Address 30-13 road (Gwanhun) Gwanhun 14, Insa-dong, Jongno-gu, Seoul; Ph. 02-735-0312; Hours Daily 11:30am-10pm
5. Mimi and Kelly's (vegan)
Mimi and Kelly's is one of the more recent vegan cafes to pop up in Seoul, and I sure do hope it sticks around! If you're looking to snack on some scrumptious vegan comfort food, this is definitely the place to go! The cafe is located just a short walk away from the touristy streets of Insadong, and shares its space with a Vietnamese restaurant (sadly, non-vegan.)
Their drink menu is huge, featuring many specialties such as lassis using vegan yogurt, virgin cocktails, various teas and soy coffees, bubble tea, and amazingly thick and creamy milkshakes. Their food menu is quite small. It's not really the sort of place you'd go to for a meal, but their snacks are very hearty and really hit the spot.
You can choose comfort food classics such as mac and cheese, coconut cheese toast, and even vegan Korean honey bread (y'know, those big loaves of bread covered in syrup and cream which you can get in all the Korean dessert cafes.) They also usually have a couple of cakes in their display case. And, they have vegan soft serve ice cream!
Sometimes they offer special dinners featuring dishes which aren't available on their menu, such as pizza and pasta. These dinners are open to a certain number of guests, and you can sign up for them via their Facebook page. The cafe itself is quite spacious, with a large communal table and a number of smaller tables. It's definitely worth checking out if you're in the mood for something sweet or covered in ooey gooey cruelty-free cheese!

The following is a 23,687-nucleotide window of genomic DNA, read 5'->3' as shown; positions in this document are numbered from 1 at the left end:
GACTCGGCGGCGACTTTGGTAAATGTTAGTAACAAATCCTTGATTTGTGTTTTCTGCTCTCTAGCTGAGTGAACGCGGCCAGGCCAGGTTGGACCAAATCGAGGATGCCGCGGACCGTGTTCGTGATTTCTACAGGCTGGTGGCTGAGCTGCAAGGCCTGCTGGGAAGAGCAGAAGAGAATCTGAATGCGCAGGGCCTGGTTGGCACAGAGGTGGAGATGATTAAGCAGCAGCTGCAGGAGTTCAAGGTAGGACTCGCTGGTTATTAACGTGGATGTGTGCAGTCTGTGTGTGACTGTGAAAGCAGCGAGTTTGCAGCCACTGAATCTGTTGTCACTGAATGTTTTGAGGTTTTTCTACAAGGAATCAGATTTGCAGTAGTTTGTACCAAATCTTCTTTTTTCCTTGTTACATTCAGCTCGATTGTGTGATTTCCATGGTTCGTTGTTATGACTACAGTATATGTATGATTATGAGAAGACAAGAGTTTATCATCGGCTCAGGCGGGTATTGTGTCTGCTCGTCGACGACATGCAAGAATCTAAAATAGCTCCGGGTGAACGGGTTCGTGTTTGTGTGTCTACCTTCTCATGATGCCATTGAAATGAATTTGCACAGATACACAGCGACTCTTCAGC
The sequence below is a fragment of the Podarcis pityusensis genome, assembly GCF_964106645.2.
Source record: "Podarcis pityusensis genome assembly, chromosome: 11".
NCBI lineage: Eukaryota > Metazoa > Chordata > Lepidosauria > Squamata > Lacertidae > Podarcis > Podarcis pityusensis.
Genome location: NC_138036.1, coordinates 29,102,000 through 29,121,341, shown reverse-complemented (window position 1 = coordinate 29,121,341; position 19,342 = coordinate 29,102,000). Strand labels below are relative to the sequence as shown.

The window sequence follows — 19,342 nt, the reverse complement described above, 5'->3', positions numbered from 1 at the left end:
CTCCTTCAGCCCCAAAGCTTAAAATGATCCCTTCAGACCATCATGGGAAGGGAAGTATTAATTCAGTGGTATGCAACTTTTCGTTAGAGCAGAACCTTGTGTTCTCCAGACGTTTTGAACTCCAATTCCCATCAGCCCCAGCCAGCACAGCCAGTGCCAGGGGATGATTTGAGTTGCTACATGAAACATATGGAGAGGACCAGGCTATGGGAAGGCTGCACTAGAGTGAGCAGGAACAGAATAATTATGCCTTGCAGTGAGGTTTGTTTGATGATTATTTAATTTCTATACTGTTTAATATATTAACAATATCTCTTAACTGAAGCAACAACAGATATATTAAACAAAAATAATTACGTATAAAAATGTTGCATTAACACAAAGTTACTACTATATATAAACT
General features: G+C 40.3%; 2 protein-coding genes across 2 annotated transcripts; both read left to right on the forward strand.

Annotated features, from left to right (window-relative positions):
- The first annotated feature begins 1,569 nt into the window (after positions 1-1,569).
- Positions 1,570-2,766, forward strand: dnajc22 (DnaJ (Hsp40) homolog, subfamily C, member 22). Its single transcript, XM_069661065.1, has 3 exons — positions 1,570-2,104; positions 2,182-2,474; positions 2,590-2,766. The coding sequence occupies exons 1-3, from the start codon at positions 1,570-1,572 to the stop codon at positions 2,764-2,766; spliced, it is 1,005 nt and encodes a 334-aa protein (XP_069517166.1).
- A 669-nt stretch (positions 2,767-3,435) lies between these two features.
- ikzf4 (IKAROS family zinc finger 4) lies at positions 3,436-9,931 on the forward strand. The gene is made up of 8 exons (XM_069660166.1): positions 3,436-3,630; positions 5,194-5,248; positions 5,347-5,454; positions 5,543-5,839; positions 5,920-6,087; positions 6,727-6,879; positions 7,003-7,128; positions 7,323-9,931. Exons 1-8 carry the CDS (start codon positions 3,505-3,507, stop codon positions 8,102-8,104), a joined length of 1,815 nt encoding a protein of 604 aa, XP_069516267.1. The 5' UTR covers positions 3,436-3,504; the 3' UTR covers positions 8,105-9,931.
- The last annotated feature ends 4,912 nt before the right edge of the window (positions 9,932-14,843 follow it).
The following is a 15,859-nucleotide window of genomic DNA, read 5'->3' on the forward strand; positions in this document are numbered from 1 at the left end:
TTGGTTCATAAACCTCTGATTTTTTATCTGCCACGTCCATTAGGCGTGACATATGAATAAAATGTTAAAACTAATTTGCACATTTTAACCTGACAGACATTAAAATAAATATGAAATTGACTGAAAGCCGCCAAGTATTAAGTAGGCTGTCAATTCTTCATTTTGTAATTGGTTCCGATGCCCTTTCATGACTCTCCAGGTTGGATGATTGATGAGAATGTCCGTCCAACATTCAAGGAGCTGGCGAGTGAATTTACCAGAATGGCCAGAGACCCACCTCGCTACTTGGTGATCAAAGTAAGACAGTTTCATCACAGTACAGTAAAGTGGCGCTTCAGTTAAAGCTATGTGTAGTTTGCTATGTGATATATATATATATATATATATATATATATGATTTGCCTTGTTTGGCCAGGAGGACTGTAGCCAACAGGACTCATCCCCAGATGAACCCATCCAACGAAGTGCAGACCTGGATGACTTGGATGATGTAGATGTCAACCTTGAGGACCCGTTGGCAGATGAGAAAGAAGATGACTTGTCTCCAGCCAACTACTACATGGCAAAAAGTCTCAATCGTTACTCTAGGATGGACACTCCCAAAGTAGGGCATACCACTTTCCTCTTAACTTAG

Address 188-4 Insa-dong, Jongno-gu; Hours Weekdays 3-9:30pm, Weekends 11am-9:30pm, Closed Wed
About the Author
Amanda is an American expat who has spent the majority of her adult life living in the UK, and the past few years in Korea. She became vegan six months after moving to Korea, and hasn't found the vegan life here anywhere near as difficult as many would expect! She uses her blog, SoKoreazy.com, to review vegan restaurants in Korea and beyond, as well as to write about cute and quirky sights and shopping spots.
So Mamas & Papas it’s that time again. Another 3 weeks passed since out last meeting at the lovely Manjok in Hongdae, and It’s time for us to go out and enjoy the brews and review another Makgeolli bar.
This meeting will take us south of the river to a place that we visited last fall and were very impressed with. However, since our last visit the store has moved to a different location, and we have been dying to check it out!
How would you like to join us for a laid back evening of fine makgeolli, scrumptious food and hearty banter? Any interested parties should send us a little email to firstname.lastname@example.org, and we will pop you on the list and give you the full details of the meeting in our follow up. Easy as Makgeolli pie.